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A 1948 Rolls Royce Silver Wraith

A 1948 Rolls Royce Silver Wraith

Super-quick housekeeping: We’ve just launched a new course – Jumpstart Your Novel – that offers a really serious way to get started with a book. It’s aimed more at relative beginners but has the seriousness of intent common to all our courses. More in the PSes at the bottom.

Right. So:

In one of the Bond movies, Bond and The Girl (in this case, Madeleine Swann, played by Lea Seydoux) are standing at a rail-stop in the desert when a car approaches, shimmering out of the dust. Swann says, ‘What’s that?’, which is not a dumb question, because the vehicle is barely visible. Bond lets the car get a little closer, then says, with a kind of satisfaction, ‘That is a 1948 Rolls Royce Silver Wraith.’

And look: this is a movie, not a book.

And look: a Bond movie is more of a fantasy movie, than it is a realist one.

And look Bond is Bond. We appraise Bond movies according to a general scale of Bondishness. Ordinary critical tools are not strictly relevant here.

Nevertheless, Bond is a useful way to explain the temptation. Bond’s comment there tells the reader that he loves vintage cars and is at least somewhat expert in them. In other movies, Bond shows a similar expertise in wines, in Russian military secrets, and much else.

The movie makers (and Ian Fleming, the author) are at pains to characterise via expertise. Bond knows about the good things in life (wines, cars, watches). He knows about the violent things in life (guns, weapons, and the rest.) The viewer or reader understands something of Bond’s character from the knowledge he chooses to display.

But – Bond is a fantasy, given licence by its fame. Your novel does not have that licence. Let’s say an author creates a character who is (why not?) a professional escort with ambitions to become a spy. She’s with a client and comments ‘He wears an Alexander McQueen double-cuffed shirt, with custom-made silver links. A Patek Philippe Nautilus gleams from beneath the cuff …’

What are your thoughts as a reader?

The author, I think, wants you to have two things in mind. First, this character lives in a world of exciting luxury and, second, that she has a kind of enviable expertise to share. The knowledge she has lends her a kind of class.

I’m not sure that either of these things is achieved. As a writer, you want to get the reader feeling present in this world of luxury. For me, and for most readers, that will not be achieved by a list of brand-names. I can’t picture a Patek Philippe Nautilus. I’ve no idea how an Alexander McQueen shirt looks different from any other kind of shirt. As a reader, we don’t think, ‘Yes, I feel present here …’. We think, ‘Oh, the author wants me to know that this is all very luxurious.’ That second thought is a hopelessly poor substitute for the first.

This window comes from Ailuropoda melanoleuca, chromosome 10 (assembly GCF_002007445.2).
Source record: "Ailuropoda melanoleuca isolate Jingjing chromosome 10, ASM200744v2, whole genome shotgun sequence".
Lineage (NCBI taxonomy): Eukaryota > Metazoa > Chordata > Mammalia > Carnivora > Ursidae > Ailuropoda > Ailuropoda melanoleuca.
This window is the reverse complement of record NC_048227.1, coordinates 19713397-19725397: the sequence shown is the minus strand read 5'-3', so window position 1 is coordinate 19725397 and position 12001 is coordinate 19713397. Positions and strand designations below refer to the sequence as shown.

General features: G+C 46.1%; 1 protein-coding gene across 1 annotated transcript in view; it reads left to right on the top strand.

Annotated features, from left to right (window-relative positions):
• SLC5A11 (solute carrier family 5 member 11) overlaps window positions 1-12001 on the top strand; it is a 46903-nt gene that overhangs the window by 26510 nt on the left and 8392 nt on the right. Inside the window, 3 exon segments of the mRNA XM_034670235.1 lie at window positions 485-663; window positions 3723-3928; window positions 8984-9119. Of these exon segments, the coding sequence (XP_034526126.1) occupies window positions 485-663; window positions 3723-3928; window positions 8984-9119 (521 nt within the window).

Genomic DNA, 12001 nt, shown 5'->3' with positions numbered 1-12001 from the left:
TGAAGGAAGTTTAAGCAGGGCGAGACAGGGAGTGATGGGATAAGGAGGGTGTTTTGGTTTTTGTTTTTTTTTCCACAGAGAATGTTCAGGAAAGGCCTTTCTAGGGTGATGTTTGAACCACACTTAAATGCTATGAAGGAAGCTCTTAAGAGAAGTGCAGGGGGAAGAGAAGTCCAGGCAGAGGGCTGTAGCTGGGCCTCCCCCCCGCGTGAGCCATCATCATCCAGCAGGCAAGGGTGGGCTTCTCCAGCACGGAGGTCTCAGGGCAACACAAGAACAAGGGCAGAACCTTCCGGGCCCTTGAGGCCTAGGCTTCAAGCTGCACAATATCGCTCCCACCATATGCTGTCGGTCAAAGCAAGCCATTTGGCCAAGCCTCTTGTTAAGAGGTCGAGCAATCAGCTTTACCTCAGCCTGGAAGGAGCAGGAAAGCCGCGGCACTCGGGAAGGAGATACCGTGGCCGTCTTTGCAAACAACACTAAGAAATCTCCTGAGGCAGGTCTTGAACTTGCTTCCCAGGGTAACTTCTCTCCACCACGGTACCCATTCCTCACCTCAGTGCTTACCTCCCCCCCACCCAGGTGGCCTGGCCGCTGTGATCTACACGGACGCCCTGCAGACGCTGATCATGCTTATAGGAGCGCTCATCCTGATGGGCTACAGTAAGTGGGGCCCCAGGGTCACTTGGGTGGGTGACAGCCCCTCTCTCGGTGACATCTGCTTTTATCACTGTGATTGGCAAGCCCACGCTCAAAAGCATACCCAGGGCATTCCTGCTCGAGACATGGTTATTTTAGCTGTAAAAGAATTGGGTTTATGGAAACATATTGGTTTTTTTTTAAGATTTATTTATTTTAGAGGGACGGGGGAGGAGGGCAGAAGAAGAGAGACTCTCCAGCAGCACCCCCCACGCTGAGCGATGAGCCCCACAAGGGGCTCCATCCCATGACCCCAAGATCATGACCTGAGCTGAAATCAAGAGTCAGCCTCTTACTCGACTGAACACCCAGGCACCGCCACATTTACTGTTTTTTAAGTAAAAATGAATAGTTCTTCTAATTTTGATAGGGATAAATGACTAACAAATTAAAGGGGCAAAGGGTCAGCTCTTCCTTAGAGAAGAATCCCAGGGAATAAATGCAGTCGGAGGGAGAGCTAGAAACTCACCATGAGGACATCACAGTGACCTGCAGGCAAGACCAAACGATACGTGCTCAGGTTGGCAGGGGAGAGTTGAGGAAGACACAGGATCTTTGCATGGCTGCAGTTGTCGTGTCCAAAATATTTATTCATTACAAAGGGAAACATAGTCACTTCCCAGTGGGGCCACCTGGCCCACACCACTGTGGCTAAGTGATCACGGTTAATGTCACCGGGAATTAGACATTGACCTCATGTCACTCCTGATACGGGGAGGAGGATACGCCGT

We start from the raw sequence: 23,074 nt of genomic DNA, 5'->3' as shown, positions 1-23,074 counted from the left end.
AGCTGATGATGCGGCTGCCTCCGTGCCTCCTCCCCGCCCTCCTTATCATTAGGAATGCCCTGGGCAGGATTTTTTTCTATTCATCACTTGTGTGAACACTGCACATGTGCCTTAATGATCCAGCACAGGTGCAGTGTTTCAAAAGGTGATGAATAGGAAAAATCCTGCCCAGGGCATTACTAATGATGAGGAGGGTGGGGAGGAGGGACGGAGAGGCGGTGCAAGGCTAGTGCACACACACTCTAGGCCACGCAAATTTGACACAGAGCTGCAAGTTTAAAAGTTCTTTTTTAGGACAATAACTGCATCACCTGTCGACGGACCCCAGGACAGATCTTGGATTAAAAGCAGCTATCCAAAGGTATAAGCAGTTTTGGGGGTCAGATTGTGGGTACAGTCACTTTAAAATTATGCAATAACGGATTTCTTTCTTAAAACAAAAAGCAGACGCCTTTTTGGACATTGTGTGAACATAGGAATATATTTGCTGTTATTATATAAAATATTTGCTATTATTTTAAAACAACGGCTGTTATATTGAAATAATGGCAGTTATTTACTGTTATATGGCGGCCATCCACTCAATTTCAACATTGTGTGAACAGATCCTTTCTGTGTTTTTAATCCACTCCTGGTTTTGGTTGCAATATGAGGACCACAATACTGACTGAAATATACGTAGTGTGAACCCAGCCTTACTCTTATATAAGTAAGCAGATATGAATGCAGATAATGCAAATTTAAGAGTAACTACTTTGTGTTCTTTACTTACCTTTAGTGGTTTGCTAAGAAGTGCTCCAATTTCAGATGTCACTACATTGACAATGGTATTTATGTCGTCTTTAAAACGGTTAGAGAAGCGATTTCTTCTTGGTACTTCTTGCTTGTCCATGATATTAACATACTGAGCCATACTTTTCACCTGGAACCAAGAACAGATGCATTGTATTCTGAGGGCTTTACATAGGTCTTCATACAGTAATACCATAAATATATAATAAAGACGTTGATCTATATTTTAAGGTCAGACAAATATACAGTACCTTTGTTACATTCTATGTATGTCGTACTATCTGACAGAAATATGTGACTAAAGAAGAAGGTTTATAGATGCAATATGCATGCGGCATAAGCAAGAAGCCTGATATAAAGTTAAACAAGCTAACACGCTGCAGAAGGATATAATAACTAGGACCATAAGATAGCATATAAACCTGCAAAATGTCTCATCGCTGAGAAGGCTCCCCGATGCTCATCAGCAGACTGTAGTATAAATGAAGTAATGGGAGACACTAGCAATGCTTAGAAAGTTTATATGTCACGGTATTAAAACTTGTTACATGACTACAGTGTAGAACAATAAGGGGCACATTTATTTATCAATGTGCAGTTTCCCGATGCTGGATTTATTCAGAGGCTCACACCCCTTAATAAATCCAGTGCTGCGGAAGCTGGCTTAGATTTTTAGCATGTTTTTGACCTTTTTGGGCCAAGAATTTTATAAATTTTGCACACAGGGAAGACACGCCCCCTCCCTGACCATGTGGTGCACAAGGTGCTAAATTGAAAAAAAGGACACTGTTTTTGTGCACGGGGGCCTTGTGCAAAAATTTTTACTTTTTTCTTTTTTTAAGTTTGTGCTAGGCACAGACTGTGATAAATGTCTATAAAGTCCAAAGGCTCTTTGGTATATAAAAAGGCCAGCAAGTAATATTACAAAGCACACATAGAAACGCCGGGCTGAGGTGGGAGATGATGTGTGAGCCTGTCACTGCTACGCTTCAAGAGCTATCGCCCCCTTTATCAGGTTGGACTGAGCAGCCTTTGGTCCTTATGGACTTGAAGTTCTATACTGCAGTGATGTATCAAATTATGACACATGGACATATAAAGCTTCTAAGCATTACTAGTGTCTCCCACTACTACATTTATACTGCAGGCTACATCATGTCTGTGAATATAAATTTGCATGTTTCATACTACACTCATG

Once upon a time – when Ian Fleming was writing, for example – technical knowledge did, I suppose, bring some cachet. “Oh, Ian Fleming must know plenty about wines if he says that the Petrus ’54 was markedly better than the ’57.” But today? Phooey. We all have Wikipedia at our fingertips. We can all know as much of anything as we want. (Even my nine-year-old has achieved a strange degree of expertise in her chosen discipline: “Which horse has more stamina, a Morgan or a Connemara …?” “How many hands is a Welsh cob?” “Is a Friesian horse good for beginners …?” My wife and I have promised to buy her a horse, once she has saved up enough to buy a field to put it in.)

The really severe problem, however, is that in most cases the rush to brand-namery ends up emptying the character. So, honestly, how many people can tell from a brief glance at a watch peeping from beneath a cuff, what make and model it is? I’d say almost none. Even the Patek Philippe-wearing crowd wouldn’t be able to do that. Presumably a seller of posh watches could tell one from another. Ditto anyone deeply involved in the industry itself. But who else? Virtually no one. So either our escort has a side-hustle as a saleswoman. Or she’s just peculiarly interested in watches. Or (in practice) the author is simply steam-rolling the character in order to get a brand-name in.